The fourth sonota will be the favourite in England, and if not the most sublime or the most passionate, is yet the most beautiful of all the six. The first movement is a hymn of praise. It is a Bach prelude,and yet it is not Bach. ...The epoch for expansion and extend analysis has passed away; the novelites of knotty points and subtle analogies are undesired; we want strong emotion, but it must be concentrated - it must strike sudden as the electric fluid - it must draw blood. And this is Mendelssohn. And this is the prelude to the fourth sonata.

Gauntlett's impassioned endorsement sends a clear message: Mendelssohn's straight-forward treatment of the opening movement's two contrasting themes is secondary to the Promethean sweep of its cascades of sixteenth notes and triumphal dotted rhythms. By contrast, the second movement (Andante religioso) provides a moment of pious repose. The third movement is one of the most interesting in Op. 65. Its simple, natural opening melody floats effortlessly over the rippling accompaniment and pizzicato bass before yielding to a similarly unpretentious melody in the tenor. It is only when the two melodies are combined without interrupting the accompaniment's babbling background that the composer's mastery over formal balance and avoidance of any kind of precious artifice are made apparent. Like the first movement, the sonata's final movement combines two contrasting ideas - the first a majestic, hymn-like march, the second a swaggering fugue - into a brilliant composition whose formal discipline is easily eclipsed by its relentless energy and drive.

While Mendelssohn was being lionized in England in 1844, his colleague Robert Schumann was rapidly declining towards a mental breakdown, which finally came in August of that year. Even music caused him great pain, which he confessed "slices into my nerves like a knife." A move to Dresden from Leipzig in October was perhaps restorative, for by early the next year he and his piano virtuoso wife were inspired to rent a pedalboard, which they could attach to their piano in order to practice organ music. The Six Canons, Op.56 and the Six Sketches, Op.58, were the result. Despite their formal rigor, these pieces never threaten to lose thier identity as character pieces, Schumann's melodic gift ensuring that even the canons give off an air of natural, musical wit. Though the pieces were expressly written for pedal piano, they adapt extremely well to the organ, pointing out how closely related the techniques of the two instruments were in the nineteenth centruy.

Few people could have been as well suited to effect a near revolution of organ playing in America in the 1860s as Dudley Buck. His musical pedigree was impeccable: the son of a wealthy Hartford, Connecticut, shipping merchant, he had the means to hone his his musical skills abroad. He studied at the Leipzig Conservatory, where his teachers included Ignaz Moscheles (piano), Moritz Hauptmann (composition) and Johann Reitz (organ). Later studies took him to Dresden, where he studied organ with the famous virtuoso Johann Schneider, and Paris, where he lived from 1861 to 1862. When he returned to American in 1862, he began touring the country as a recitalist, putting on display a level of technical polish and classical training that only a handful of players in the country could have matched. Indeed, the prominent Chicago critic W.S.B. Mathews remarked in 1880 that Buck's pedal technique was "far ahead of anything then existing in America."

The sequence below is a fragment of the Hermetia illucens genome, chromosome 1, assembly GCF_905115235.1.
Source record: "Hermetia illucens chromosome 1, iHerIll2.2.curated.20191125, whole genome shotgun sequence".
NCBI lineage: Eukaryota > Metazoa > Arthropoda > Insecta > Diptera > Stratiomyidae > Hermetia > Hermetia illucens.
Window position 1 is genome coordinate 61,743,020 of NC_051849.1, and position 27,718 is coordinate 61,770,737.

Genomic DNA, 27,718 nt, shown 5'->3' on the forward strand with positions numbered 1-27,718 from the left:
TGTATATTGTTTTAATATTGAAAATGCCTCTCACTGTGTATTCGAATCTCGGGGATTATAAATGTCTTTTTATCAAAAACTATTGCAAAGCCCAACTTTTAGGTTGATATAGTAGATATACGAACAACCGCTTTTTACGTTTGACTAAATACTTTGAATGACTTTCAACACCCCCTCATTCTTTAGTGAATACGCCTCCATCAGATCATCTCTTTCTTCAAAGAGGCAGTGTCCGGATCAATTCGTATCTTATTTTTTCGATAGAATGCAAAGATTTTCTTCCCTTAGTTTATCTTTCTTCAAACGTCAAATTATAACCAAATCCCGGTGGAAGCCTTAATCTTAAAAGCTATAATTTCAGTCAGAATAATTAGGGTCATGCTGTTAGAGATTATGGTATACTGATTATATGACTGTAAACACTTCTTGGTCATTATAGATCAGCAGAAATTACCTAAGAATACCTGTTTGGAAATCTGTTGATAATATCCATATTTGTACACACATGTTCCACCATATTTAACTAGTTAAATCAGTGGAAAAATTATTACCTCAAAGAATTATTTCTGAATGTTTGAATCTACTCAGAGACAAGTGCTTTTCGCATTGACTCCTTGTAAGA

The dilemma Buck faced as a performer was that, while musical erudition may have been greeted with admiration at the time, it was seldom met with understanding or even appreciation in a land that still had few cultural organizations, and in which organ playing often entailed little more than the most modest of voluntaries. Buck's solution was an idea that harked back at least to composers such as Haydn and Mozart, who similarly sought to present familiar, even banal tunes cloaked in compositional wit and instrumental virtuosity. Buck published his first set of variations, The Star Spangled Banner, Op.23 in 1868. Francis Scott Key's famous patriotic poem of 1814 had been associated with this tune - a traditional English drinking song known as To Anacreon in Heaven - for some time, and it is not hard to imagine that many will have had less than patriotic associations with the piece. (Tune and poem together did not become the National Anthem of the United States until a decree was issued by Woodrew Wilson in 1916, some seven years after Buck's death.) Incidentally, it is not a stretch to imagine that Buck may even have played this set of variations on the 1866 Koehnken and Co. organ in Cincinnati's Isaac Wise Temple - in the mid-1870s Buck served as the official organist of the Cincinnati May Festival, and he must have acquainted himself with the finest organs in the area.